Parshat Vaetchanan (Deuteronomy 3:23-7:11) God tells Moses that although he's faithfully led His people through the desert these past 40 years, and although the Jews are now standing at the very border of the Holy Land, Moses himself will never be allowed entry, and will die and be buried outside of Israel.
Parshat Matot (Numbers 30:2-32:42). But the question remains: What justification did Moses have that allowed him to denounce them so fiercely? How could he compare them to the scouts?
Ask 10 Jews with a reasonable background in Torah the question, "Why did God not allow Moses to lead the Israelites into the Promised Land?" and nine of them would probably say: "Because Moses hit the rock instead of talking to it in order to bring forth water and failed to sanctify God, as God had commanded him."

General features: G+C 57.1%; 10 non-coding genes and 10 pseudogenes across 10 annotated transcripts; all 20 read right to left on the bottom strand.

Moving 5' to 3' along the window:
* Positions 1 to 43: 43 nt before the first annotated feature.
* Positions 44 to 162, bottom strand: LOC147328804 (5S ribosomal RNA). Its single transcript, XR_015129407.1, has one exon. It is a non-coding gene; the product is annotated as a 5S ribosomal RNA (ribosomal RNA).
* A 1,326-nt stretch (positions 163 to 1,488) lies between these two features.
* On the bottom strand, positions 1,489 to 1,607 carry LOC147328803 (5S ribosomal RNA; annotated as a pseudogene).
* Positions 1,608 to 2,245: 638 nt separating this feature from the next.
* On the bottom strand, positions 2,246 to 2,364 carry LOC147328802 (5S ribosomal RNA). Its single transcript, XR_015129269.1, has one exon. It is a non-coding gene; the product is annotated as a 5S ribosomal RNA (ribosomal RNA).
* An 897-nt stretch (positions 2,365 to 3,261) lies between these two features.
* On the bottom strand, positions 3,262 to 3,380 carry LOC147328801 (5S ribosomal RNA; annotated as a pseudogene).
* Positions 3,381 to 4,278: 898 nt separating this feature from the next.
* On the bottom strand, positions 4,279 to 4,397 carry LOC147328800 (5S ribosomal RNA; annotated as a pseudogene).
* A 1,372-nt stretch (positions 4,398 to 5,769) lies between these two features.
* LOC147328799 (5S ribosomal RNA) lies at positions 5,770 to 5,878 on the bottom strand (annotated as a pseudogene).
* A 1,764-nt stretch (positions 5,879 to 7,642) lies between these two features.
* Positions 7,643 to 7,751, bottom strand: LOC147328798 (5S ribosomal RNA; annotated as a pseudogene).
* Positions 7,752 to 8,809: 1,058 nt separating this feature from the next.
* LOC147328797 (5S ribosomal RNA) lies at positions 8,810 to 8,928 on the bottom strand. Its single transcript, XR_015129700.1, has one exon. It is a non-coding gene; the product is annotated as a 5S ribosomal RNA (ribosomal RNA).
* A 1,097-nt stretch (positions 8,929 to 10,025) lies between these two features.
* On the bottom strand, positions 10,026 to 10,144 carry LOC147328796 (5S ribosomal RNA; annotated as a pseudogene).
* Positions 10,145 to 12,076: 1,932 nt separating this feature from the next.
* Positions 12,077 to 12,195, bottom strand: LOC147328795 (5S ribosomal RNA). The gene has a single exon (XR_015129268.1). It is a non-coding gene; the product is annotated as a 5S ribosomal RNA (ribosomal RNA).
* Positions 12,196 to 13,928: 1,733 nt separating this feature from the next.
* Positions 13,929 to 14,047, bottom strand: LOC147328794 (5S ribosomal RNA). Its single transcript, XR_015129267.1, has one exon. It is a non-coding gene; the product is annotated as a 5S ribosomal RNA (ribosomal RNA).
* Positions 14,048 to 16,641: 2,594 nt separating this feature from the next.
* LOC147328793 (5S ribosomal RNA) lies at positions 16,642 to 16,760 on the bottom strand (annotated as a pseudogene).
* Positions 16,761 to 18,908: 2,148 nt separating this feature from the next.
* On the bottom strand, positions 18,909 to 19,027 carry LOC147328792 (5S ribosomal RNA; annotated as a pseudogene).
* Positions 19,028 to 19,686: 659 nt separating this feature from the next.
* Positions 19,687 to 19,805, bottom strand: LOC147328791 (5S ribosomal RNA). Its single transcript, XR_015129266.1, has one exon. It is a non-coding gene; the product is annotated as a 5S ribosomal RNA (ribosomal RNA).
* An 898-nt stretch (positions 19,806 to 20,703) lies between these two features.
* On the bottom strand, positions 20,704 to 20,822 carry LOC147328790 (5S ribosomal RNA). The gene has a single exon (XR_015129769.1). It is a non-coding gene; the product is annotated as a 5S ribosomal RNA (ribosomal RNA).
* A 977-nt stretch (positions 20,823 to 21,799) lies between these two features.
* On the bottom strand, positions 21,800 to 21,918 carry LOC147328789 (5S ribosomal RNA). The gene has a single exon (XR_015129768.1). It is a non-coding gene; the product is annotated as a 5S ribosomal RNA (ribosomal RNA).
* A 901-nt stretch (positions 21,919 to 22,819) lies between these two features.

God awarded the land of Israel to His chosen people, but He didn't just give it to us on a silver platter. He expected us to work for it by draining the swamps, working the soil, planting our crops and, yes, driving out the indigenous nations whose crimes against God and humanity no longer allowed them to remain in the Holy Land.
The holiday of Passover celebrates the liberation of the Jewish people from slavery in Egypt, but the Haggadah doesn't mention. Nachshon ben Aminadav. Who was this man?
This week's Torah portion begins a new biblical book, after which the parsha is named in English, "Numbers,"and in Hebrew, "Bamidbar," best translated as "In the Wilderness."
A Portion of Parshat Ki Tavo.